Men plead guilty to employment fraud scheme, defrauding Goodwill


Date: February 6, 2020


ALEXANDRIA, Va. – Two Alexandria men pleaded guilty today and agreed to forfeit approximately $3.9 million for unlawfully employing unauthorized immigrants over several years and defrauding Goodwill of Greater Washington.
According to court documents, Alaa Nimr Garada and Rafik Moheyeldin operated a business known as WTC2, Inc. This business specialized in purchasing and reselling used goods, including clothing and shoes. WTC2 contracted with charities, including Goodwill of Greater Washington, which operated clothing donation centers. In particular, WTC2 contracted with several charities to set up donation bins with the charities’ logos, and WTC2 was then permitted to keep the goods collected in those bins. WTC2 primarily collected used clothing and then resold the clothing in bulk lots to customers along the United States-Mexico border and also exported items to customers in Africa, Asia, and South America.
From 2012 until 2016, the WTC2 workforce was composed primarily of unauthorized immigrants for whom no payroll taxes were remitted, and no employment benefits, such as unemployment and/or worker’s compensation insurance, were available or paid to any eligible beneficiary. WTC2’s practice of relying on the labor of unauthorized immigrants provided WTC2 with a significant competitive advantage and resulted in substantial financial gains for Garada and Moheyeldin. Over the years, WTC2 turned a substantial profit and increased the size of its workforce. In 2014, WTC2 employed approximately 50 unauthorized workers and had a gross income of approximately $8 million per year.
The two men also violated various labor laws, such as unauthorized immigrants were not properly compensated for the overtime hours they worked, and the defendants had not procured adequate workers’ compensation insurance. When a forklift ran over an employee’s foot, the employee received no benefits from the defendants’ company or an insurance company.
Garada also falsified tax returns in an effort to hide the fact that WTC2 largely employed unauthorized workers. Despite the fact that WTC2 employed approximately 50 unauthorized immigrants from 2013 to 2016, Garada falsely stated in multiple tax returns that WTC2 employed only one employee.
In addition to employing unauthorized immigrants, the two men also defrauded Goodwill of Greater Washington, with whom the business had a contractual relationship of property. The two men instructed WTC2 employees to retrieve Goodwill donation bins. WTC2 then took possession of the donated items in the bins, though under the contract, WTC2 was not entitled to keep all the donated goods if Goodwill retail stores needed some portion of them. The two men then instructed WTC2 employees to remove Goodwill’s logo and replace it with a logo belonging to a charity supporting military families. WTC2 used this military charity’s logo without permission. The two men then instructed WTC2 employees to place these bins at various locations in the Eastern District of Virginia.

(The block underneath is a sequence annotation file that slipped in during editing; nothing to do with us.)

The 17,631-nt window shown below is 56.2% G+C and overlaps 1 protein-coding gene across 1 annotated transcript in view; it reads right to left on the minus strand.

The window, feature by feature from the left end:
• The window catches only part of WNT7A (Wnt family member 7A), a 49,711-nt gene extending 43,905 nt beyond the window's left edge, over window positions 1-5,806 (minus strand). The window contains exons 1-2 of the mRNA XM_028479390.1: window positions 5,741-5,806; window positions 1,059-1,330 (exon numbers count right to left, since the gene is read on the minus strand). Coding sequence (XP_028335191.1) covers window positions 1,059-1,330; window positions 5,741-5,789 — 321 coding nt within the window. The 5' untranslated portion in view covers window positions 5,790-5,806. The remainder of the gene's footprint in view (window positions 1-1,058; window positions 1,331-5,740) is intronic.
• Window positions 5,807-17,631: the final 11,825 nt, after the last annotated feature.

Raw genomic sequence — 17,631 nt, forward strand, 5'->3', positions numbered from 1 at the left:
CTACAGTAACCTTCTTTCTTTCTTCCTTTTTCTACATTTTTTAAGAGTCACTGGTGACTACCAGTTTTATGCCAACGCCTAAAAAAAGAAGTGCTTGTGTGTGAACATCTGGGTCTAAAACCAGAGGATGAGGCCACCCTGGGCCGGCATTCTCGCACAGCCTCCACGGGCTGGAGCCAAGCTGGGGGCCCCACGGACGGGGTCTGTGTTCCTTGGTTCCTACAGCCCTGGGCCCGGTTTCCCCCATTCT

As part of the plea, the two men have agreed to forfeit approximately $3.9 million, which represents illegal proceeds they collected from their scheme.
Garada and Moheyeldin each pleaded guilty to two counts of unlawful employment of unauthorized immigrants and one count of wire fraud. Garada also pleaded guilty to filing a false tax return. The two men face a maximum penalty of 20 years in prison when sentenced on June 26. Actual sentences for federal crimes are typically less than the maximum penalties. A federal district court judge will determine any sentence after taking into account the U.S. Sentencing Guidelines and other statutory factors.
Kelly R. Jackson, Special Agent in Charge, Washington, D.C. Field Office, IRS-Criminal Investigation (IRS-CI)G. Zachary Terwilliger, U.S. Attorney for the Eastern District of Virginia; Richard Delmar, Deputy Inspector General for the U.S. Department of Treasury; Raymond Villanueva, Special Agent in Charge of U.S. Immigration and Customs Enforcement’s (ICE) Homeland Security Investigations (HSI) Washington, D.C.; Derek Pickle, Acting Special Agent-in-Charge of the Washington, D.C. Regional Office, U.S. Department of Labor, Office of Inspector General;; Edwin Guard, Special Agent in Charge of the Washington Field Office of the U.S. Department of State’s Diplomatic Security Service; and Ron Rosenberg, Washington District Director for U.S. Citizenship and Immigration Services, made the announcement after U.S. District Judge Anthony J. Trenga accepted the pleas. Assistant U.S. Attorneys Carina A. Cuellar and Karen L. Taylor are prosecuting the case.